Vakus

Vakus

 

(also vakka; Estonian). (1) An administrative unit of the Estonians and Livy in the Middle Ages. The number of peasant households making up a vakus varied from ten to 100.

(2) A traditional assembly of peasant heads of households in several regions of the Baltic countries, convening from one to five times annually. During the assembly the peasants paid quitrents and met their obligations for services in kind. The assembly also decided peasant court cases. The period of such an assembly was also called a vakus. In the second half of the 16th century and early 17th century these assemblies gradually disappeared.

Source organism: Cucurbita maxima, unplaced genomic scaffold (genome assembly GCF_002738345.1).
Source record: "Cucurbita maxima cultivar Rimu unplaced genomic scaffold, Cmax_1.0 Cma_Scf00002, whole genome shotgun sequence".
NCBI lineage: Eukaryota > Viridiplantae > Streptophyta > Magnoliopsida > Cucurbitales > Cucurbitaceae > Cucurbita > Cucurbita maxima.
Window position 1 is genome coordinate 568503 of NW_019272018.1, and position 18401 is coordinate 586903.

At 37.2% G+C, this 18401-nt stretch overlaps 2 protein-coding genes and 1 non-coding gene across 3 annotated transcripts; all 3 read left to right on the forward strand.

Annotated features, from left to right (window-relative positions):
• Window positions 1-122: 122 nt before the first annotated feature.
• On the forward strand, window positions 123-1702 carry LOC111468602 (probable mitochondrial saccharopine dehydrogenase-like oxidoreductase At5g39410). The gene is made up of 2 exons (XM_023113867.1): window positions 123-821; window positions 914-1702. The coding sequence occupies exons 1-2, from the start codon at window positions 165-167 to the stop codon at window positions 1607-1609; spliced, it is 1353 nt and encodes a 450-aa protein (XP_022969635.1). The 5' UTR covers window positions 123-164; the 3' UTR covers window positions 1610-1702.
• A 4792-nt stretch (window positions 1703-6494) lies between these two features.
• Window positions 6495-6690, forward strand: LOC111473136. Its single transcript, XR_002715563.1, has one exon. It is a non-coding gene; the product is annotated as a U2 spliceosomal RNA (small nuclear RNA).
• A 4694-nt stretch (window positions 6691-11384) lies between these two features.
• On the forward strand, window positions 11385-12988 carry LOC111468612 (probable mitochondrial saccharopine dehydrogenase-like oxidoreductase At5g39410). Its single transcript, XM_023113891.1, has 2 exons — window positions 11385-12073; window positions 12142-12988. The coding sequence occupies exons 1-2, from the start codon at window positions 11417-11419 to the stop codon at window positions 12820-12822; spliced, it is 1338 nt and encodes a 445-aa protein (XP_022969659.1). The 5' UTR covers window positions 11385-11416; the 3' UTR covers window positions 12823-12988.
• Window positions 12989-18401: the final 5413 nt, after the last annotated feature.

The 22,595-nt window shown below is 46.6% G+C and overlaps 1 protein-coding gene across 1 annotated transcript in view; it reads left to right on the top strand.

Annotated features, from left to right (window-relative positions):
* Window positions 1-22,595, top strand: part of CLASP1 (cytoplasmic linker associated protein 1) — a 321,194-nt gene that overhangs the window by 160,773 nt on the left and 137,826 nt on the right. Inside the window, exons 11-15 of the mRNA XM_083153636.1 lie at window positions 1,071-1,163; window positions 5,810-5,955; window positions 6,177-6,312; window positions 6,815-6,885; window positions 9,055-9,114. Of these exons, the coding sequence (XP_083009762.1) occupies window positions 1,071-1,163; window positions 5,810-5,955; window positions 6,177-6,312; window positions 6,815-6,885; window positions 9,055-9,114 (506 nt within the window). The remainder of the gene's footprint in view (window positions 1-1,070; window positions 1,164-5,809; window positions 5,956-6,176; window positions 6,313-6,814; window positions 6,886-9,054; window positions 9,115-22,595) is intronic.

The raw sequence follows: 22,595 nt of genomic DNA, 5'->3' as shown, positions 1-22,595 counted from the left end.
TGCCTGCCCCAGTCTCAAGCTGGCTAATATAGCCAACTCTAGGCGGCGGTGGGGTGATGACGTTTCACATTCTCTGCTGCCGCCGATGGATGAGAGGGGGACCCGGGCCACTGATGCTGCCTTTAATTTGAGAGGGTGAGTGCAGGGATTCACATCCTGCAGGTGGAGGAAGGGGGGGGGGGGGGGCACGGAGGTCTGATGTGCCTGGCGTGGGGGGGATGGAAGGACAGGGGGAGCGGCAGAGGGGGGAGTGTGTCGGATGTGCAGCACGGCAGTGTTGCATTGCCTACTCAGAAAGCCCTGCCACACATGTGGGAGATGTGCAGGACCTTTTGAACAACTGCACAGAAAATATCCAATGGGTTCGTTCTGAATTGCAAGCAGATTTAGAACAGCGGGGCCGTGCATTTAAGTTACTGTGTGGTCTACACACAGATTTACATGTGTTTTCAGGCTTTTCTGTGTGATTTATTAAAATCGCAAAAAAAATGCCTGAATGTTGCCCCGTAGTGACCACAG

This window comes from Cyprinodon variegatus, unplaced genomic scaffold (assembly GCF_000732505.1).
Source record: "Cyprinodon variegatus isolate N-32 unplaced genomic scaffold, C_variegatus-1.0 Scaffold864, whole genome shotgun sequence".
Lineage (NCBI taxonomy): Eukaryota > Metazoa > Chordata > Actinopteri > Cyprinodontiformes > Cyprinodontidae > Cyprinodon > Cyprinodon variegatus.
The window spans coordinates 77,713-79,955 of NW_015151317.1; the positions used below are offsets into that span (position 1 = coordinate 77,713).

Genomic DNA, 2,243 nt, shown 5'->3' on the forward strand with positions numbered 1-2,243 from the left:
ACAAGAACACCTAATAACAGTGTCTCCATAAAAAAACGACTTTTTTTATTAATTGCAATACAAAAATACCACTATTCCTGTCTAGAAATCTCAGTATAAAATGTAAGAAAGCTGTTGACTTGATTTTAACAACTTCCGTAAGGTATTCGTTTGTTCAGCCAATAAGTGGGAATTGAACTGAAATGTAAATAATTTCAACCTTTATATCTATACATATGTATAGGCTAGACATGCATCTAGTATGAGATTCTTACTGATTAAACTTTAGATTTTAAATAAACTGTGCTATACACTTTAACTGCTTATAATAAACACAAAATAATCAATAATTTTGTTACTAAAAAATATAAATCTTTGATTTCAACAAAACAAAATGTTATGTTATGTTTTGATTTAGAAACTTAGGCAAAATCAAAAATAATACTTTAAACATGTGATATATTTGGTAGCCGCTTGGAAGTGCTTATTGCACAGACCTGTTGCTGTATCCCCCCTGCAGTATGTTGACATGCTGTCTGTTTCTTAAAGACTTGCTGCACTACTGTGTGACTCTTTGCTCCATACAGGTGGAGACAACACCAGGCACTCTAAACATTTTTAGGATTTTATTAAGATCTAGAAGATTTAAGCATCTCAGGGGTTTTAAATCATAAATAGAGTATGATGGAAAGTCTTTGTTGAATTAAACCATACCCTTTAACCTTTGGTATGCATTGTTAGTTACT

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Although their number per a vakus could vary quite remarkably in different parts of the country, I think that 30-40 as an average could be acceptable in order to make the following calculations simpler.
Of course, there is no need to exclude the possibility of several outstanding cemeteries in one vakus either; in this case there were probably several leading (and conquering) lineages in the neighbourhood.